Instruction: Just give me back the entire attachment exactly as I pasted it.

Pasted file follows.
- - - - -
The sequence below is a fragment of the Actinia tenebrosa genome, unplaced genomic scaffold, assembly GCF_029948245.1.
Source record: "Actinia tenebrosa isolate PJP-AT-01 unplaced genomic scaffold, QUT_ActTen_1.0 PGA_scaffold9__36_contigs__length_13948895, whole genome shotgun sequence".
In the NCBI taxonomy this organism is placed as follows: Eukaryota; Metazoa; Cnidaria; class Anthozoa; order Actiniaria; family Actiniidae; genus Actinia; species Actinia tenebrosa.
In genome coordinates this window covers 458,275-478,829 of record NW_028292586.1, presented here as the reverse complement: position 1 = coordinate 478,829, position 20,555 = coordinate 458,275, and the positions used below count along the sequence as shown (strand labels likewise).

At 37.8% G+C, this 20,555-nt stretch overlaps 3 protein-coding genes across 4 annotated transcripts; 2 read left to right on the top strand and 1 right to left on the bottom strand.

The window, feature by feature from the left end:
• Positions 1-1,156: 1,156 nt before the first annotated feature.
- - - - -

The sequence below is a fragment of the Actinia tenebrosa genome, unplaced genomic scaffold, assembly GCF_029948245.1.
Source record: "Actinia tenebrosa isolate PJP-AT-01 unplaced genomic scaffold, QUT_ActTen_1.0 PGA_scaffold9__36_contigs__length_13948895, whole genome shotgun sequence".
In the NCBI taxonomy this organism is placed as follows: Eukaryota; Metazoa; Cnidaria; class Anthozoa; order Actiniaria; family Actiniidae; genus Actinia; species Actinia tenebrosa.
In genome coordinates this window covers 458,275-478,829 of record NW_028292586.1, presented here as the reverse complement: position 1 = coordinate 478,829, position 20,555 = coordinate 458,275, and the positions used below count along the sequence as shown (strand labels likewise).

At 37.8% G+C, this 20,555-nt stretch overlaps 3 protein-coding genes across 4 annotated transcripts; 2 read left to right on the top strand and 1 right to left on the bottom strand.

The window, feature by feature from the left end:
• Positions 1-1,156: 1,156 nt before the first annotated feature.